TOTO: ‘Exploitation’ Bias: Critics’ Double Standard Exposed In Response To New Controversial Films

Critics love “Cuties,” the Netflix movie showcasing 11-year-old girls gyrating in skimpy outfits while striking provocative poses for the crowd and, by extension, the viewer. The same critical community loathes “Run Hide Fight,” the upcoming thriller about a smart, empowered female student who rescues her peers from a school shooter while plotting the best way to take out the threat.

Confused? You’re probably not alone.

Movie critics began fawning over “Cuties,” a French film recently added to Netflix’s streaming lineup, at January’s Sundance Film Festival. Those raves likely convinced Team Netflix to buy the film’s rights and share it with subscribers.

The film even nabbed an award during that festival appearance.

So no one, including Team Netflix, were prepared when average citizens recoiled at the film’s absurdly inappropriate ad campaign featuring scantily clad children striking erotic poses.

Netflix, to its credit, recalled it immediately … without sharing how an absurdly inappropriate ad campaign featuring sexualized 11-year-olds got the green light in the first place. Reporters similarly lacked an ounce of curiosity on the subject.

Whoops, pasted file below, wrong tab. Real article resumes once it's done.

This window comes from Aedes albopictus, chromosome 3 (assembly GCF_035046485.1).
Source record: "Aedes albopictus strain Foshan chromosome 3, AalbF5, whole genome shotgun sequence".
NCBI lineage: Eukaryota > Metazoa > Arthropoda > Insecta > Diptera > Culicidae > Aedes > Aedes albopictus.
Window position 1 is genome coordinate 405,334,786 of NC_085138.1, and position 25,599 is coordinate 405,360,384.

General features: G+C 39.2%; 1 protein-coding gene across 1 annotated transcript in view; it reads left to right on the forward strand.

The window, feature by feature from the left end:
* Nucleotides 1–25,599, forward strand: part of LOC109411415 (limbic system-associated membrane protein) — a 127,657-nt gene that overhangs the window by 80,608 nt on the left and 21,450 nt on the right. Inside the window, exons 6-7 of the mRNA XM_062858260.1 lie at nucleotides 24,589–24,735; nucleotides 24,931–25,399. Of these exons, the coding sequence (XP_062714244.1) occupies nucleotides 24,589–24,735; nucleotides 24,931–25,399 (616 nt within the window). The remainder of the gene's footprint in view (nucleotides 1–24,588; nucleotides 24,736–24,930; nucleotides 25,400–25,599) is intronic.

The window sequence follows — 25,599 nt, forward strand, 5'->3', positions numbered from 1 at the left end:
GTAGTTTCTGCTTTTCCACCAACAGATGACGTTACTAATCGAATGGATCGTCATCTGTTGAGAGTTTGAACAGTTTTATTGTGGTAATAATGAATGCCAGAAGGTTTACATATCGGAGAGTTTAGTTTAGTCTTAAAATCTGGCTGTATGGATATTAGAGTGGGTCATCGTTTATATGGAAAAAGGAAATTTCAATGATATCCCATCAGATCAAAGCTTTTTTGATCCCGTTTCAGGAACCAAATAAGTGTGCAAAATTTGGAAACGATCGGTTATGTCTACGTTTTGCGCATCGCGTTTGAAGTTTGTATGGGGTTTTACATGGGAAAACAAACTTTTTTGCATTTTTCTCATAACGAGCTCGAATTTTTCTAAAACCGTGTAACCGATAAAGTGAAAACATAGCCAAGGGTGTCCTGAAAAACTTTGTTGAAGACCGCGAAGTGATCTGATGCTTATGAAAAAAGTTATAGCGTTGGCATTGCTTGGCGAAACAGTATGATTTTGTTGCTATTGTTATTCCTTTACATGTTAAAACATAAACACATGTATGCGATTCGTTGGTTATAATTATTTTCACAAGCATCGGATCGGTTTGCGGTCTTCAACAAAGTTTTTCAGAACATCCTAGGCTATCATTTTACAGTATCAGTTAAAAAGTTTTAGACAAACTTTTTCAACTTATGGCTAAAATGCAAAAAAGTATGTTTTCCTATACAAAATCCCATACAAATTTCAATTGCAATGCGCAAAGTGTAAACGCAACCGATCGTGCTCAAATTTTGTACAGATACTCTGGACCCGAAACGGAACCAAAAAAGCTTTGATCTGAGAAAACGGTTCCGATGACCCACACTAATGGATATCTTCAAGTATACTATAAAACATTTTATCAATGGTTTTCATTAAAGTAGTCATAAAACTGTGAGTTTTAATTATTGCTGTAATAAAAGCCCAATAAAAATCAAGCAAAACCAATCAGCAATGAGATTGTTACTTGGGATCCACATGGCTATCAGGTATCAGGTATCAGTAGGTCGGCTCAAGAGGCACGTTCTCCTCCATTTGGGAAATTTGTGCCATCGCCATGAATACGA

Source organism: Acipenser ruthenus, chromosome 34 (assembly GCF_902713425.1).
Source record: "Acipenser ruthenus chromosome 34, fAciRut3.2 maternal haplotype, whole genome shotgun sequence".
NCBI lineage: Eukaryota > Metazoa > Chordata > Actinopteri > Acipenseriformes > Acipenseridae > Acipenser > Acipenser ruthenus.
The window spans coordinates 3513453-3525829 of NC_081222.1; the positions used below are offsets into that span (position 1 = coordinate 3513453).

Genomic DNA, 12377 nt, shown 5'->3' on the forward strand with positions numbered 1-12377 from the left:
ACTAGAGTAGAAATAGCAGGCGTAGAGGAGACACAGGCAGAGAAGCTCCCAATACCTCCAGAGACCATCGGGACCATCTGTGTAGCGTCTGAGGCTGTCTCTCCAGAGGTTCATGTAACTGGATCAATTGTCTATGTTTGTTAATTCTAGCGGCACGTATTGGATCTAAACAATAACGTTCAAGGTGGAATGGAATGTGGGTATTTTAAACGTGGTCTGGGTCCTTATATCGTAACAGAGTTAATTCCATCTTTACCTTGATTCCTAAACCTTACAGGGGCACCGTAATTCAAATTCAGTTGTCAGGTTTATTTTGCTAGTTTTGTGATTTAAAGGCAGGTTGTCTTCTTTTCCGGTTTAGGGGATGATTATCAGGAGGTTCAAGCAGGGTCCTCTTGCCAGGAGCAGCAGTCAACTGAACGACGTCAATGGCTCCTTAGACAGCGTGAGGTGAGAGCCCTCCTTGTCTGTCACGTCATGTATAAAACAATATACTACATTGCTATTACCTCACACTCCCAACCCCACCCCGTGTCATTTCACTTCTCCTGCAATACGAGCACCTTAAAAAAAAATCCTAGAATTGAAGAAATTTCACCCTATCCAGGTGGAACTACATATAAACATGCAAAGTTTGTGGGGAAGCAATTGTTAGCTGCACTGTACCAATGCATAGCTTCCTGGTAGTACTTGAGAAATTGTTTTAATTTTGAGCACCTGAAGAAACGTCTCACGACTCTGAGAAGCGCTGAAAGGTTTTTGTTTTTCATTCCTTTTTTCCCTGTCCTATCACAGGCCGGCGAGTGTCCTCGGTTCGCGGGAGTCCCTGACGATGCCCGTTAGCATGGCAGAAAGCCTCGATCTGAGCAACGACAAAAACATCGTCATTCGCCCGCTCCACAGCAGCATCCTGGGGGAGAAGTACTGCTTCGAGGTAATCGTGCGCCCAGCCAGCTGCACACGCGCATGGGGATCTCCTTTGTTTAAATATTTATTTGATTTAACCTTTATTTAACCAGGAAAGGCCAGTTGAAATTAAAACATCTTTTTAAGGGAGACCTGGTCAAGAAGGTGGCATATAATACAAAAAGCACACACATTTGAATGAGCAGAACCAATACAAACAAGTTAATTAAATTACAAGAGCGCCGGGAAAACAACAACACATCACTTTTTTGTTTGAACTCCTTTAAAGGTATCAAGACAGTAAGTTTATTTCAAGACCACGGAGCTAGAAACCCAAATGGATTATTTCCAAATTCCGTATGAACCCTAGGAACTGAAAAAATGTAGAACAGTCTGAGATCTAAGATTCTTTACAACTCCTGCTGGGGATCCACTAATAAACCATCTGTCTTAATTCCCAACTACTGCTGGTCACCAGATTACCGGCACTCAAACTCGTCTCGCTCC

Film scribes quickly ran defense for “Cuties,” admitting through clenched teeth that the Netflix poster was absurdly inappropriate but hardly reflective of the movie itself.

Good point. Let the movie speak for itself.

When viewers got a gander at “Cuties” the outrage meter hit 11, in grand “This Is Spinal Tap” fashion.

The critical community held its ground, again. Journalists sided with them, mocking and or attacking anyone offended by the film’s visuals. The same visuals, for what it’s worth, which alarmed CAIR (along with the film’s critical depiction of Islam).

“Cuties” is Netflix’s must-see coming of age drama that, as one outlet put it, spotlights “child sexuality.”

It’s about time, amirite…? (snort)

The same critical community suggests “Run Hide Fight” should never have been made in the first place.

The upcoming film sports a tough premise, no doubt. We’ve already seen serious, sober films explore fictional school shootings. The 2003 movie “Elephant” rushes to mind. So does 2018’s “Vox Lux.”

“Run Hide Fight” is different.

It’s an action film that gives one student, capably played by Isabel May, a chance to fight back.

That’s different. Fresh. Provocative. It also plays into the narrative some on the right embrace regarding armed teachers. Even worse for left-leaning critics? Our protagonist, and her father, are avid hunters.

It’s no secret that school shootings are an incredibly challenging subject, but we routinely watch films tackling themes that are similarly nightmarish — and reality based. Kidnapping movies. Hit man films. Gangster tales. Suicide stories.

Name a tragedy, even 9/11, and Hollywood has turned it into a motion picture, often with formulaic action and dramatic beats attached.

“Run Hide Fight,” to this critic’s eyes, is mostly a success. May is a plucky, believable heroine. The film’s teen angst feels raw and real. There’s violence and blood, but the film doesn’t give way to grindhouse theatrics.

It moves swiftly, suggests larger themes without lectures.

Most of all, a film critic can think a particular subject isn’t his or her preferred narrative while evaluating the film on a dramatic level.